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Way Cool Scientist! Robert Sullivan

The rovers can learn a lot by cruising across the martian landscape, but in order to unlock mysteries lurking just below the surface, they must break ground. Now, there's one problem with this scenario: the rovers are not equipped with shovels. That's why Rob Sullivan, our latest Way Cool Scientist, along with his MER science team colleagues, have been developing strategies to penetrate the Martian exterior. The technique that they have developed is called "trenching."

Rob testing the rover wheel action.
Trenching involves using one wheel of the six that are available on each rover. Five of the six wheels are immobilized while the sixth rotates. As the sixth wheel spins, it plunges into the surface instead of rolling forward. Wherever soil is deposited in layers, a small trench can expose those layers, revealing the geological story of the site.

Each wheel is made out of a single piece of cast aluminum, and it's almost completely hollow to save weight. The spokes are fashioned with spiral patterns as opposed to straight lines, and they're filled with foam--this gives the wheel shock absorption. Most importantly, the wheel is big enough to take a rover just about anywhere the scientists want it to go. Now, common sense tells us that the bigger the wheel diameter, the easier it is to navigate rugged and irregular terrain, but that's not the only benefit of having a big wheel. It also helps to dig trenches.

Martian soil is derived from weathering processes affecting Martian rocks. These processes may or may not have included water. Recent results from the Mars Odyssey spacecraft suggests that there is an abundance of water ice near the surface in regions where the Rovers have landed.. By digging a trench, it's possible a rover could expose some of that ice or at least measure the release of water vapor from freshly dug soil.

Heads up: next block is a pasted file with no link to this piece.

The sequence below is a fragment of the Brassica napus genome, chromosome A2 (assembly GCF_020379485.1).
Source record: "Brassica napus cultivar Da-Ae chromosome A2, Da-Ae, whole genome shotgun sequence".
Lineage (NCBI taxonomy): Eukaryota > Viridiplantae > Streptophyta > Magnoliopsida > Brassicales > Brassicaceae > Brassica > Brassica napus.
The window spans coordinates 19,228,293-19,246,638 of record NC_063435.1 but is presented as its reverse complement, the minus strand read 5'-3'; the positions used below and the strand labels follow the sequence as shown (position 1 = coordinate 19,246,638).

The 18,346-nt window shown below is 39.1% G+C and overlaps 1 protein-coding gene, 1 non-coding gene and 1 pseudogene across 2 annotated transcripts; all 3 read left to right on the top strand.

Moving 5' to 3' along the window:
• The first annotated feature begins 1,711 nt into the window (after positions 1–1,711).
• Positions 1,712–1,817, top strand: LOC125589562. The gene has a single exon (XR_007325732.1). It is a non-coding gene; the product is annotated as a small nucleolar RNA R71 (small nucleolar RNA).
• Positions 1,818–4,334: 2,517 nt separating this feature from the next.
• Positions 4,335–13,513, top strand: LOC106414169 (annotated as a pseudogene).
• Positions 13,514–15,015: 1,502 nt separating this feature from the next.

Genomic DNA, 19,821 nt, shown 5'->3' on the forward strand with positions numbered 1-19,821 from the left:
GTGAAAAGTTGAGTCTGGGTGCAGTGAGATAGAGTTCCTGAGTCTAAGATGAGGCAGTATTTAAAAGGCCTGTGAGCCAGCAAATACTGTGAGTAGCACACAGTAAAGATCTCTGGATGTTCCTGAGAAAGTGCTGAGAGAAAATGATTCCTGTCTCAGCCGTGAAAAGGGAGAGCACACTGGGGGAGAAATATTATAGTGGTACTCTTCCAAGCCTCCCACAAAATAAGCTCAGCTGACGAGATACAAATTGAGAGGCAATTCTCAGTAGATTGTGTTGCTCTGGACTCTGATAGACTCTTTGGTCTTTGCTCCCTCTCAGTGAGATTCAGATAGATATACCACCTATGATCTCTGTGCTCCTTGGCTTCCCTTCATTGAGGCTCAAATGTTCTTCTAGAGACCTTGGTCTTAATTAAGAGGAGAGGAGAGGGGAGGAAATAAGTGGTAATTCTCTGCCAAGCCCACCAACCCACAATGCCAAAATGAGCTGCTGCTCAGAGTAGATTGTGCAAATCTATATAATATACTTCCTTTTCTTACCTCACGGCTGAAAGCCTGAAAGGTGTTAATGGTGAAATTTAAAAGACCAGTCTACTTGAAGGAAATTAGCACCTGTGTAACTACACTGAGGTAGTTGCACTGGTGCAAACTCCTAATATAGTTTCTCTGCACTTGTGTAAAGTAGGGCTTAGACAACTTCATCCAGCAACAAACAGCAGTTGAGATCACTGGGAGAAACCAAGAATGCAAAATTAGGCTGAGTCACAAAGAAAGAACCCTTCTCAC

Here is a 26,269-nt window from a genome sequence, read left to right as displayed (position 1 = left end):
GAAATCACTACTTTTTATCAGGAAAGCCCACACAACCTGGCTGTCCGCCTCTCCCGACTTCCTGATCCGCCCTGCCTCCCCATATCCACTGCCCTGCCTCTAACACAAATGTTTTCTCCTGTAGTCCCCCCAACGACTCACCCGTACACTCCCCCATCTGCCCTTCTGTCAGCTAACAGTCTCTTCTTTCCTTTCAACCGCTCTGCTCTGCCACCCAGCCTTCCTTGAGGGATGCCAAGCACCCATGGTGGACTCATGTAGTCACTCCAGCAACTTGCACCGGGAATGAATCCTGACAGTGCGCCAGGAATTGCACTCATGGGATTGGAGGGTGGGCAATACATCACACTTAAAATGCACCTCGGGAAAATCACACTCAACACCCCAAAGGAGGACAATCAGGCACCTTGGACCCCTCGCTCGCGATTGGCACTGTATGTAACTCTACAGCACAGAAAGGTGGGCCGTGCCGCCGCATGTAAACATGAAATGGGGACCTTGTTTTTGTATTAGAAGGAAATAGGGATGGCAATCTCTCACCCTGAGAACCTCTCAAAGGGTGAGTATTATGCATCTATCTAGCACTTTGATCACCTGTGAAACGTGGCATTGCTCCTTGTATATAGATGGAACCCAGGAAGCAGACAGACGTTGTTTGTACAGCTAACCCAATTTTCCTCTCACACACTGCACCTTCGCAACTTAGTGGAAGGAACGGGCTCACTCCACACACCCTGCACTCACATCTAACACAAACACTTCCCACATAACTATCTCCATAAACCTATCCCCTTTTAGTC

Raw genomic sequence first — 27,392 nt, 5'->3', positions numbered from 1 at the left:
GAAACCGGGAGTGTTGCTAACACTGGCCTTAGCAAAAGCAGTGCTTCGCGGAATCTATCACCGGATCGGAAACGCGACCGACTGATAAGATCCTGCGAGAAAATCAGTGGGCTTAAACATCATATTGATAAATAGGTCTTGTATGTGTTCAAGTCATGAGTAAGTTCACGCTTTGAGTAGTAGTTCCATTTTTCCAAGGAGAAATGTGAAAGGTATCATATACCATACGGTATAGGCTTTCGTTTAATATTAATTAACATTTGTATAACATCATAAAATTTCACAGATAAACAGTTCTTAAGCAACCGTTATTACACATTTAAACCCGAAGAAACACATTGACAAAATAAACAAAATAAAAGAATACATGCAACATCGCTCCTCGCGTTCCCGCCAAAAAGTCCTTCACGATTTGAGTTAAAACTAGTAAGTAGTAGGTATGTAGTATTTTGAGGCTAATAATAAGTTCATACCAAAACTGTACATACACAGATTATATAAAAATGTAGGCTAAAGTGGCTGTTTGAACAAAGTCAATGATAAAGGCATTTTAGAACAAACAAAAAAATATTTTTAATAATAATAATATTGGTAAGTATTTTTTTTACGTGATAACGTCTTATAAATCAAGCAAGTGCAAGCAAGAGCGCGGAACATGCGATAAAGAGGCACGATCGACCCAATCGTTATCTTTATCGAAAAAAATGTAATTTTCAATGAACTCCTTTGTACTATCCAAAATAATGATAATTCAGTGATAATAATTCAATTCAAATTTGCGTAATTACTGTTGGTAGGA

Rob and the Rover in the lab.

Before the mission began, Rob spent most of his time in the lab, experimenting with exotic soils from around the world. In one type of experiment, colored sand was poured into a sandbox so that the scientists could keep track of the different layers as the rover penetrated the surface. Rob conducted a series of rotations to gradually dig into prepared targets. The product and effect of each rotation was photographed and documented. By observing this process, scientists were able to estimate how well the wheel could excavate soil at different levels below the surface. Once a trench was created, the scientists could examine the patterns that were left by the color-coded soils--the patterns tell the story of how different types of soil are distributed under the surface. For Rob, digging trenches is an intrinsically fun activity. "To do my science, I have to make the rover move," says Rob. "The rover is my Tonka and Mars is my sandbox."

During the mission, scientists receive data from the rovers and decide when and where to dig a trench. The experimentation and rehearsal in the "sandbox" has provided the science team with the skills to summon the rovers to dig trenches in diverse conditions. "We have to make sure that these trenching sequences are in the bag, so that it's not such a difficult thing to do under pressure of operations," says Rob.

Rob is a Senior Research Associate in the Department of Astronomy at Cornell University in Ithaca, New York. He is a full-time researcher, and occasional guest lecturer. Since receiving his Ph.D., he has participated in several NASA flight projects: Galileo, Mars Global Surveyor, Mars Pathfinder, and now the Mars Exploration Rover mission. For MER, he's a member of the science team, but he's also been trained as a Payload Downlink Lead for the Pancam and the Microscopic Imager instruments, as well as Payload Uplink Lead for Pancam. Whether he's working in one of the instrument back rooms or in the Science Assessment area, his primary job is to keep the rover busy with the highest priority observations and commands.

For Rob, Mars is a whole new world, all it's own. "When Mars seems alien compared to what we know about Earth, that's fascinating," says Rob, "and when Mars turns out to be earth-like in one way or another, that can be even more fascinating." As a member of the MER science team, Rob has played a key role in developing innovative strategies to unearth new clues about the Red Planet's past.